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Contractile properties of type I and type II skeletal muscle fibres are altered in aged men undergoing androgen deprivation therapy

C.R. Lamboley,1,2 T.L. Dutka,2 E.D. Hanson,1,3 A. Hayes,1,3 J. Violet4 and G.D. Lamb,2 1Institute of Sport, Exercise and Active Living (ISEAL), Victoria University, PO Box 14428, Melbourne, VIC 8001, Australia, 2School of Life Sciences, La Trobe University, Melbourne, VIC 3086, Australia, 3College of Health and Biomedicine, Victoria University, PO Box 14428, Melbourne, VIC 8001, Australia and 4Sunshine Hospital Radiation Therapy Centre, Melbourne, VIC 3021, Australia.

Prostate cancer (PrCa) is the most commonly diagnosed malignancy in men, and the second most common cause of cancer mortality. Increasing numbers of men with PrCa are receiving androgen deprivation therapy (ADT) which leads to profound decline in serum testosterone levels in order to suppress tumour growth. Although ADT has improved the survival of PrCa patients, its survival benefits are offset partly by its adverse effects on quality of life, including loss of muscle strength which cannot be explained solely by loss of muscle mass (Girard, Marino & Cannon, 2014).

The present study examined the contractile apparatus properties of mechanically-skinned fibres obtained from fresh biopsies of the vastus lateralis muscle in eight PrCa patients (68 ± 5 yr) undergoing ADT for at least 3 months, and ten age-matched healthy control males (70 ± 5 yr). More specifically, we assessed whether there were any differences between the two groups in regards to the specific force and Ca2+-sensitivity in type I and type II fibres, and the effects of reversible oxidative modification. Individual mechanically-skinned muscle fibres were exposed to a sequence of heavily buffered solutions at progressively higher free [Ca2+] to determine their force-Ca2+ relationship. To examine whether reversible oxidative modification of the contractile proteins occurs with ADT, some skinned fibres were treated for 5 min with 10 mM DTT, a potent reducing agent. Finally, a subset of type II fibres were subjected to S-glutathionylation by successive treatments with 2,2′-dithiodipyridine (DTDP) and glutathione (GSH). Western blotting was used to determine fibre type.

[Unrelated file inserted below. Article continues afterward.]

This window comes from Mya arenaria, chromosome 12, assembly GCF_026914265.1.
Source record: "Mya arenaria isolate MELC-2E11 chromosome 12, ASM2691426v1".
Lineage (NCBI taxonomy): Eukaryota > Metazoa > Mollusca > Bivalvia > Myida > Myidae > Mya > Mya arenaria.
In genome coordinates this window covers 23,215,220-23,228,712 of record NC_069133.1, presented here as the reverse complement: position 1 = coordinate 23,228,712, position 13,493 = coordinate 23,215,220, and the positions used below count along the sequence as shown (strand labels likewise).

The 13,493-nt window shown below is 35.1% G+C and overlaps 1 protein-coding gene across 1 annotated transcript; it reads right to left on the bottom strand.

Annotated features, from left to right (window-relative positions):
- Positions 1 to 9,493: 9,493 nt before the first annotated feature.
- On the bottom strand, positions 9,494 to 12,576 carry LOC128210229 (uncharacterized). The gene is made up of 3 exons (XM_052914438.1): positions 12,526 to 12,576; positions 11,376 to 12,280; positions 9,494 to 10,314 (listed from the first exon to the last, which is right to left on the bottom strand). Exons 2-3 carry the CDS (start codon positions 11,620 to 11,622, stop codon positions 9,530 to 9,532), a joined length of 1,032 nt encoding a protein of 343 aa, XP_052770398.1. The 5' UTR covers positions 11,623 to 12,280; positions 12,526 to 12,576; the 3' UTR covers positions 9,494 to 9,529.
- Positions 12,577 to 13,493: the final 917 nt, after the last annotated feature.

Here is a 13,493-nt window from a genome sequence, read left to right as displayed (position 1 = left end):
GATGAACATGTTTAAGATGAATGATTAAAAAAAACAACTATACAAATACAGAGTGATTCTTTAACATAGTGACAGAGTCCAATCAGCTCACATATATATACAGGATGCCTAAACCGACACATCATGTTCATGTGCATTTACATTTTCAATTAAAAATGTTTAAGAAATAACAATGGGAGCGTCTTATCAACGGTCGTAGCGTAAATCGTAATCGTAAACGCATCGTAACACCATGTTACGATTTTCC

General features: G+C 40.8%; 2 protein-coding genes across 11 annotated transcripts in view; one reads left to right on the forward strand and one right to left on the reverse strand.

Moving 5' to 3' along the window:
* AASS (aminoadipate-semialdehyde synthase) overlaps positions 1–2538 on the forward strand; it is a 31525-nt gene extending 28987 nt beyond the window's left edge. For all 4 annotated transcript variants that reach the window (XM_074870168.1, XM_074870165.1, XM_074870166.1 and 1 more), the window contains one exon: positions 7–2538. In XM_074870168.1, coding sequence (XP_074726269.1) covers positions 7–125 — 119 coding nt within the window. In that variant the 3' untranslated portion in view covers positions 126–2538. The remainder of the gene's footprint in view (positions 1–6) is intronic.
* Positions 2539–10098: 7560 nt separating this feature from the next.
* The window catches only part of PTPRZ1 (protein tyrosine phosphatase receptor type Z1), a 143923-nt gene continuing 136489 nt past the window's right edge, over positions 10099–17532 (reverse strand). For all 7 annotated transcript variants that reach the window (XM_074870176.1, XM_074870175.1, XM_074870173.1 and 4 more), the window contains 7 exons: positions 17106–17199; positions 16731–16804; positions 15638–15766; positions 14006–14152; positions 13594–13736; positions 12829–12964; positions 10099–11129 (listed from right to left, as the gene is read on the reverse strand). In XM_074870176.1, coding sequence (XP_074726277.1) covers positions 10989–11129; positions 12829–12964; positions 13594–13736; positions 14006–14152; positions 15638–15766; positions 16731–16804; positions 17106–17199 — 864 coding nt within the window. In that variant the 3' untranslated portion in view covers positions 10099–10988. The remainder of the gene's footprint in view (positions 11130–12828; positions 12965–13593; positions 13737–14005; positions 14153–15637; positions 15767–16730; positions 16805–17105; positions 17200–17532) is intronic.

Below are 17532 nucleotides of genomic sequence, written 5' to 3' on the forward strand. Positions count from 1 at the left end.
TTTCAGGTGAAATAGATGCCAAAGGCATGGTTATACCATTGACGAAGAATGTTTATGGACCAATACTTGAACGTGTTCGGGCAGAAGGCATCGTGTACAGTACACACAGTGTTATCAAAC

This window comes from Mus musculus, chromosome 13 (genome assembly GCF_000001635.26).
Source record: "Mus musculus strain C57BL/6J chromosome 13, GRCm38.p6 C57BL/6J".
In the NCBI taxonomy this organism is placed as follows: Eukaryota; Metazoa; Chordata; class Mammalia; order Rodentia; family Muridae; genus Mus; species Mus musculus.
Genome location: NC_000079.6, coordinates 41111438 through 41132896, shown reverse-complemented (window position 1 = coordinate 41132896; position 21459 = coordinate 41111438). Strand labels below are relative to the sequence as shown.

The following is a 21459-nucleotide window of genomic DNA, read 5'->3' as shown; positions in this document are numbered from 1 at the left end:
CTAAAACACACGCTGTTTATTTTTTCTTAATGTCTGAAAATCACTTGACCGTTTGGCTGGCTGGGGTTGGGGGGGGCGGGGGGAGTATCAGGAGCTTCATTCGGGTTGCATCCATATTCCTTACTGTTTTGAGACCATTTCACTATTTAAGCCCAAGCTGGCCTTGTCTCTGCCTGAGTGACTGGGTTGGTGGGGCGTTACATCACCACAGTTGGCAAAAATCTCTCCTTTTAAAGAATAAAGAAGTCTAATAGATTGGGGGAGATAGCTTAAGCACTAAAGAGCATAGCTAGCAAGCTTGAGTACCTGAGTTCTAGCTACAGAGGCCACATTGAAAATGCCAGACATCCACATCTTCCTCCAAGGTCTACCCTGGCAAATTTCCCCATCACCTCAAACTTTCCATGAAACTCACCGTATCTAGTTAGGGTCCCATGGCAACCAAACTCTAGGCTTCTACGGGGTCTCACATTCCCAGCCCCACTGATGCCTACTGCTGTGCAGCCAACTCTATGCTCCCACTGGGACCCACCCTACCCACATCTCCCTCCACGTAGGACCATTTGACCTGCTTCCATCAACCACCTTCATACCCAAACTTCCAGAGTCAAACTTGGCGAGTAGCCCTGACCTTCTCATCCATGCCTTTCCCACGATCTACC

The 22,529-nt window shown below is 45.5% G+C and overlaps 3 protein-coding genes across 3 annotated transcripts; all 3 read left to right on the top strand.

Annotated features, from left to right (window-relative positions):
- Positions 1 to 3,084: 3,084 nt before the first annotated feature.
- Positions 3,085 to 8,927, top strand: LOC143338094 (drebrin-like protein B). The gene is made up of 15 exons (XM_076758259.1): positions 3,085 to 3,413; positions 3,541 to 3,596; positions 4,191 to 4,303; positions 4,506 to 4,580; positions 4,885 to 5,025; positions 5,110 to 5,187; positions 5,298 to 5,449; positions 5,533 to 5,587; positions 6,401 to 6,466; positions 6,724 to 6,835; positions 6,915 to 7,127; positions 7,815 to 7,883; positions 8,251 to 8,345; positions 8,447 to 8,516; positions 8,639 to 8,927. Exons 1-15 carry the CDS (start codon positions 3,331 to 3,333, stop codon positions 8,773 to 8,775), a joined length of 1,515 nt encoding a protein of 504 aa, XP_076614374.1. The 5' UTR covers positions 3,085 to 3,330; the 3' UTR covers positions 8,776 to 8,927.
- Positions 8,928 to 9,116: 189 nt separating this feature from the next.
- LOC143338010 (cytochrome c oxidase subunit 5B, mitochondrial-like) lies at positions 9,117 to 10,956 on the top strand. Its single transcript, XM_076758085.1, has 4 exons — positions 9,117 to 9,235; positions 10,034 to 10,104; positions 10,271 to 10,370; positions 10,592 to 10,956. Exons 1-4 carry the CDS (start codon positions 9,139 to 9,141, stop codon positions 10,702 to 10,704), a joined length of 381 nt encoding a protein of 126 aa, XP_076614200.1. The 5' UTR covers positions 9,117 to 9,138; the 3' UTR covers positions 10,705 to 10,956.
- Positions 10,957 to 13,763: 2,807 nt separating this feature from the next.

The Ca2+-sensitivity in type I and type II fibres of PrCa patients with testosterone deprivation decreased by 0.05 and 0.04 pCa unit, respectively, compared to control subjects. In type I fibres of patients undergoing ADT, specific force was reduced by ∼13% relative to that in type I fibres of control subjects, whereas in type II fibres there was no significant difference. DTT treatment significantly increased the specific force by ∼2 and ∼3% in type I and type II fibres, respectively, of the ADT group, with no effect in either fibre types of the control group. S-glutathionylation of fast troponin I (TnIf) markedly increased the Ca2+-sensitivity of the contractile apparatus in type II fibres, but the increase was not significantly different between the groups (+0.140 and +0.136 pCa unit increases in ADT and Control, respectively). The findings suggest that testosterone deprivation can worsen the negative impact of ageing on contractile properties by reducing (i) the Ca2+-sensitivity in both type I and type II fibres and (ii) the maximum specific force in type I fibres. All these differences could be expected to have adverse effects on muscle performance, and may be significant contributory factors to muscle weakness seen in patients undergoing ADT.

Girard D, Marino FE, Cannon J. (2014). Evidence for reduced neuromuscular function in men with a history of androgen deprivation therapy for prostate cancer. Clin Physiol Funct Imaging 34, 209-217.